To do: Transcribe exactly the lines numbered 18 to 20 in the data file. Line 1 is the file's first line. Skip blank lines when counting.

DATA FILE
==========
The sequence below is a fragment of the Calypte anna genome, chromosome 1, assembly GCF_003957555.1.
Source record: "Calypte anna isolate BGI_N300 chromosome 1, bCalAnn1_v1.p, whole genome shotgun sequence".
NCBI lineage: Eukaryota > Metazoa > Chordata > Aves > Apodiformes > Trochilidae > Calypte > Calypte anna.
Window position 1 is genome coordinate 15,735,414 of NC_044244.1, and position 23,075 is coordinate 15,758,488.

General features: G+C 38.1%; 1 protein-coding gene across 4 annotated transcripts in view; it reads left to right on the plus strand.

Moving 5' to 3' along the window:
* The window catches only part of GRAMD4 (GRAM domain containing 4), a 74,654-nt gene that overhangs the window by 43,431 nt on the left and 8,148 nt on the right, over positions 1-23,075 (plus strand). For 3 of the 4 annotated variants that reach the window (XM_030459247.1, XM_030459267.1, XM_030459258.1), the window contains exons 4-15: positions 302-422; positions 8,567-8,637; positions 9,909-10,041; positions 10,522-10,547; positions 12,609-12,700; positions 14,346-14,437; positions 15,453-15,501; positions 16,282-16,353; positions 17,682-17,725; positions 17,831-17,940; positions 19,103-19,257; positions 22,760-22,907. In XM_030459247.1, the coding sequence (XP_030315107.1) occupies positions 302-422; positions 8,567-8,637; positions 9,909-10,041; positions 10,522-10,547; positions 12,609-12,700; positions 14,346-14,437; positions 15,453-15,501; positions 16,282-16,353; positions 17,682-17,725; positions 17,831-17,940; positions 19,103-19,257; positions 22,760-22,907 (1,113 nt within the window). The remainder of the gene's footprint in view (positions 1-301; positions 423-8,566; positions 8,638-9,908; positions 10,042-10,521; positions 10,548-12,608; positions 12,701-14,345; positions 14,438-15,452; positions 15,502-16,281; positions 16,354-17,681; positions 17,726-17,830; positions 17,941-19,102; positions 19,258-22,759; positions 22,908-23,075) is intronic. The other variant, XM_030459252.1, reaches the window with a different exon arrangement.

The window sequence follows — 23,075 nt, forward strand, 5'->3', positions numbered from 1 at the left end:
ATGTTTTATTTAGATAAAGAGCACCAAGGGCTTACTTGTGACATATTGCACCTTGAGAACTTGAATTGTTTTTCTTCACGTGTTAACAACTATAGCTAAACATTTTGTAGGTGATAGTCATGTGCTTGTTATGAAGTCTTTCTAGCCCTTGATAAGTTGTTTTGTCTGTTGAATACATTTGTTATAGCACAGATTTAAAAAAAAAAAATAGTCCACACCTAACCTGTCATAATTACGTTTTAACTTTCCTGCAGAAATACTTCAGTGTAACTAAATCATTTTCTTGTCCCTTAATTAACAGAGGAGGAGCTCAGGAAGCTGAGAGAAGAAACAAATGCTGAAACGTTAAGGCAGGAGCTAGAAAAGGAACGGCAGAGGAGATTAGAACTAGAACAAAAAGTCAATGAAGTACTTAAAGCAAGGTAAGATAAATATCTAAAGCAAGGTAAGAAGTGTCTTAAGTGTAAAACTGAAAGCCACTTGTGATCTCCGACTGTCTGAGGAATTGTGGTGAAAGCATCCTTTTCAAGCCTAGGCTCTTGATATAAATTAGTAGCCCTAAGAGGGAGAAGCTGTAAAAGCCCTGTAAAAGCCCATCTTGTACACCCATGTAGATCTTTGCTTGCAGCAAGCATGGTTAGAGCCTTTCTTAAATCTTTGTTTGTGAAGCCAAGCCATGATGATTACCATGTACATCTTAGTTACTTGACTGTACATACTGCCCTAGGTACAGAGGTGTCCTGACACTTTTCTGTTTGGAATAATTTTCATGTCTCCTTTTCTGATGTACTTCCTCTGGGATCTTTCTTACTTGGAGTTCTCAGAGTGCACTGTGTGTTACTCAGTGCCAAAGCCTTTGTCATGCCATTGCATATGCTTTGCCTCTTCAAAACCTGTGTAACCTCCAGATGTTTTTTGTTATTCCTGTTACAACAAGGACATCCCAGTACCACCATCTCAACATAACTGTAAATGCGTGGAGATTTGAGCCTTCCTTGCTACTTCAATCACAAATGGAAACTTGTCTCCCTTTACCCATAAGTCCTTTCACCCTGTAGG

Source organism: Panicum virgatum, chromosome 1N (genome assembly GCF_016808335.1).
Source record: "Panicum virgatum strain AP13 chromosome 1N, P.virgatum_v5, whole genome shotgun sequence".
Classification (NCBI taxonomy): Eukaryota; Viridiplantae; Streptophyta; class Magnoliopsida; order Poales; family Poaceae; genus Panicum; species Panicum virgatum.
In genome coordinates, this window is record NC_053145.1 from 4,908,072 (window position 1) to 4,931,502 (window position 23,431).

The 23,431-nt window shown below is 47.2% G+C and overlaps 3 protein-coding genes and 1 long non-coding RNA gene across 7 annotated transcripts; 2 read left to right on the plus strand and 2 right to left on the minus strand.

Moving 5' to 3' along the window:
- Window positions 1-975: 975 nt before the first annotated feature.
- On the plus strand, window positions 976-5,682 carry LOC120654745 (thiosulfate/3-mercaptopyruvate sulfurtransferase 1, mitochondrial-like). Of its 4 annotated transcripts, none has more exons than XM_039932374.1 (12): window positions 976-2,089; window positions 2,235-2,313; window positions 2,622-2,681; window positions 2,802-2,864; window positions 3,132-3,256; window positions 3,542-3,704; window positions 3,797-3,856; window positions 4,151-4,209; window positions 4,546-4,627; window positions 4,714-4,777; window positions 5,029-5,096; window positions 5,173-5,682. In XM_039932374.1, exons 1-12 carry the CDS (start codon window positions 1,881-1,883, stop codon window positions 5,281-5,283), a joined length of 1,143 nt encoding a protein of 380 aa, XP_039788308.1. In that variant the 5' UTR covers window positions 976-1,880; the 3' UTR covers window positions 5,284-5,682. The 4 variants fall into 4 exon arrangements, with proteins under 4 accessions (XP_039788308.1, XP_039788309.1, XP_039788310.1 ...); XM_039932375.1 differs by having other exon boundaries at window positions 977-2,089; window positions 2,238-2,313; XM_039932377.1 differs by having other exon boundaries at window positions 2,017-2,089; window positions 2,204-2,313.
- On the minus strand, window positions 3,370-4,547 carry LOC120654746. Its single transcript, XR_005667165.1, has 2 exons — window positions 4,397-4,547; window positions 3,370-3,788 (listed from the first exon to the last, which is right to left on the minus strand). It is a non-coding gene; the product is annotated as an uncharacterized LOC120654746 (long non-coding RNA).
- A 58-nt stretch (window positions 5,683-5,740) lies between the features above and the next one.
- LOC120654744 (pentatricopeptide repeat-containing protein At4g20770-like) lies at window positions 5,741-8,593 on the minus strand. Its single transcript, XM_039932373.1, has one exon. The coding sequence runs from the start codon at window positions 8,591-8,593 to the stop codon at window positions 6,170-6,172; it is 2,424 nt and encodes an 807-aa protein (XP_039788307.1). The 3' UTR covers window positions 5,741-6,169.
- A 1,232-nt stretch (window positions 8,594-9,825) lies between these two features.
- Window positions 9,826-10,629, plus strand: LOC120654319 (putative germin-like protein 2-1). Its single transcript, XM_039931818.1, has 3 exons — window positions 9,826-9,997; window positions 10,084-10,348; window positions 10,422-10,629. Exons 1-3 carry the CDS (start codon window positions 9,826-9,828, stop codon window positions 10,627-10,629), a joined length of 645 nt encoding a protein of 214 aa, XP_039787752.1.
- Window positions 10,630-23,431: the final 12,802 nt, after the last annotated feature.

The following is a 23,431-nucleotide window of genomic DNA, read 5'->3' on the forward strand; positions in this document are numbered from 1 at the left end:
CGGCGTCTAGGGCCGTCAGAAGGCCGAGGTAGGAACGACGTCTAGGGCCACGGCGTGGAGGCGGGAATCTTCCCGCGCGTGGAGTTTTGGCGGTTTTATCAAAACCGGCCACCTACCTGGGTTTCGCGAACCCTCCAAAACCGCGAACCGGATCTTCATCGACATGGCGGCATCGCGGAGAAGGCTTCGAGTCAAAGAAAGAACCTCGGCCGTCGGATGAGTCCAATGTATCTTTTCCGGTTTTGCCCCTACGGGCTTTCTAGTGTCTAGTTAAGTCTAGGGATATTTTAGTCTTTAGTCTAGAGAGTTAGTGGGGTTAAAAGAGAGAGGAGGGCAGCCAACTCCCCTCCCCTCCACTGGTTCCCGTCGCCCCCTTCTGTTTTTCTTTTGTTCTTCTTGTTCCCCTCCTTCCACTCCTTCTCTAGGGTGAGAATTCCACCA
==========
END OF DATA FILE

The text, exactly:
- On the minus strand, window positions 3,370-4,547 carry LOC120654746. Its single transcript, XR_005667165.1, has 2 exons — window positions 4,397-4,547; window positions 3,370-3,788 (listed from the first exon to the last, which is right to left on the minus strand). It is a non-coding gene; the product is annotated as an uncharacterized LOC120654746 (long non-coding RNA).
- A 58-nt stretch (window positions 5,683-5,740) lies between the features above and the next one.
- LOC120654744 (pentatricopeptide repeat-containing protein At4g20770-like) lies at window positions 5,741-8,593 on the minus strand. Its single transcript, XM_039932373.1, has one exon. The coding sequence runs from the start codon at window positions 8,591-8,593 to the stop codon at window positions 6,170-6,172; it is 2,424 nt and encodes an 807-aa protein (XP_039788307.1). The 3' UTR covers window positions 5,741-6,169.